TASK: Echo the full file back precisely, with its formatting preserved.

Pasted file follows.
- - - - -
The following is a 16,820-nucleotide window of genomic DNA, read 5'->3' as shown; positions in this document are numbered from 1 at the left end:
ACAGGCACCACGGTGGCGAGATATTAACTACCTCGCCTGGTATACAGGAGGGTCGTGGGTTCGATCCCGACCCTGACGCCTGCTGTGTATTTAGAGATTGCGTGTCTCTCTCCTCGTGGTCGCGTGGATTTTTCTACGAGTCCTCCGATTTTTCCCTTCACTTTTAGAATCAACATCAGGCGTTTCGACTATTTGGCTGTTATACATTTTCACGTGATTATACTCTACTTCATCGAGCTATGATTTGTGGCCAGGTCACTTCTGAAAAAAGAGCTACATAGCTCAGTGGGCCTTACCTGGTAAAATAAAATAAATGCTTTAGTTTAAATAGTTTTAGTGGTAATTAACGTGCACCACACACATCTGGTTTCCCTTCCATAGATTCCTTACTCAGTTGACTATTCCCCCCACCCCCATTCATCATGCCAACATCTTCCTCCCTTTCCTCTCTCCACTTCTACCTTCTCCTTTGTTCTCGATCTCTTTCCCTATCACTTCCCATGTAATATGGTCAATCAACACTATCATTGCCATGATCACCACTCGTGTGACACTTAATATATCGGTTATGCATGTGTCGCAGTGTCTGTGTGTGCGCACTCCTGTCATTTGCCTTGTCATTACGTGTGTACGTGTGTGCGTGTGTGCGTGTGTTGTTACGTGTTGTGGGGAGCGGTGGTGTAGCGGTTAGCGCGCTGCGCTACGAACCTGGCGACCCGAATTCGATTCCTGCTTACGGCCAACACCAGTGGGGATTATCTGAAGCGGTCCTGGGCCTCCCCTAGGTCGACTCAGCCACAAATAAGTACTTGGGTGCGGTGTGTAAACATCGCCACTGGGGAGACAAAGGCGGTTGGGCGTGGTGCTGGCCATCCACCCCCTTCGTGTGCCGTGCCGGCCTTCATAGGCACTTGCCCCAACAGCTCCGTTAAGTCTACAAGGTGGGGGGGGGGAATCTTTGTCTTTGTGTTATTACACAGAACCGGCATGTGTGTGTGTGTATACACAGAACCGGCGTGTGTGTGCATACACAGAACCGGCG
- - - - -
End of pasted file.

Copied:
The following is a 16,820-nucleotide window of genomic DNA, read 5'->3' as shown; positions in this document are numbered from 1 at the left end:
ACAGGCACCACGGTGGCGAGATATTAACTACCTCGCCTGGTATACAGGAGGGTCGTGGGTTCGATCCCGACCCTGACGCCTGCTGTGTATTTAGAGATTGCGTGTCTCTCTCCTCGTGGTCGCGTGGATTTTTCTACGAGTCCTCCGATTTTTCCCTTCACTTTTAGAATCAACATCAGGCGTTTCGACTATTTGGCTGTTATACATTTTCACGTGATTATACTCTACTTCATCGAGCTATGATTTGTGGCCAGGTCACTTCTGAAAAAAGAGCTACATAGCTCAGTGGGCCTTACCTGGTAAAATAAAATAAATGCTTTAGTTTAAATAGTTTTAGTGGTAATTAACGTGCACCACACACATCTGGTTTCCCTTCCATAGATTCCTTACTCAGTTGACTATTCCCCCCACCCCCATTCATCATGCCAACATCTTCCTCCCTTTCCTCTCTCCACTTCTACCTTCTCCTTTGTTCTCGATCTCTTTCCCTATCACTTCCCATGTAATATGGTCAATCAACACTATCATTGCCATGATCACCACTCGTGTGACACTTAATATATCGGTTATGCATGTGTCGCAGTGTCTGTGTGTGCGCACTCCTGTCATTTGCCTTGTCATTACGTGTGTACGTGTGTGCGTGTGTGCGTGTGTTGTTACGTGTTGTGGGGAGCGGTGGTGTAGCGGTTAGCGCGCTGCGCTACGAACCTGGCGACCCGAATTCGATTCCTGCTTACGGCCAACACCAGTGGGGATTATCTGAAGCGGTCCTGGGCCTCCCCTAGGTCGACTCAGCCACAAATAAGTACTTGGGTGCGGTGTGTAAACATCGCCACTGGGGAGACAAAGGCGGTTGGGCGTGGTGCTGGCCATCCACCCCCTTCGTGTGCCGTGCCGGCCTTCATAGGCACTTGCCCCAACAGCTCCGTTAAGTCTACAAGGTGGGGGGGGGGAATCTTTGTCTTTGTGTTATTACACAGAACCGGCATGTGTGTGTGTGTATACACAGAACCGGCGTGTGTGTGCATACACAGAACCGGCG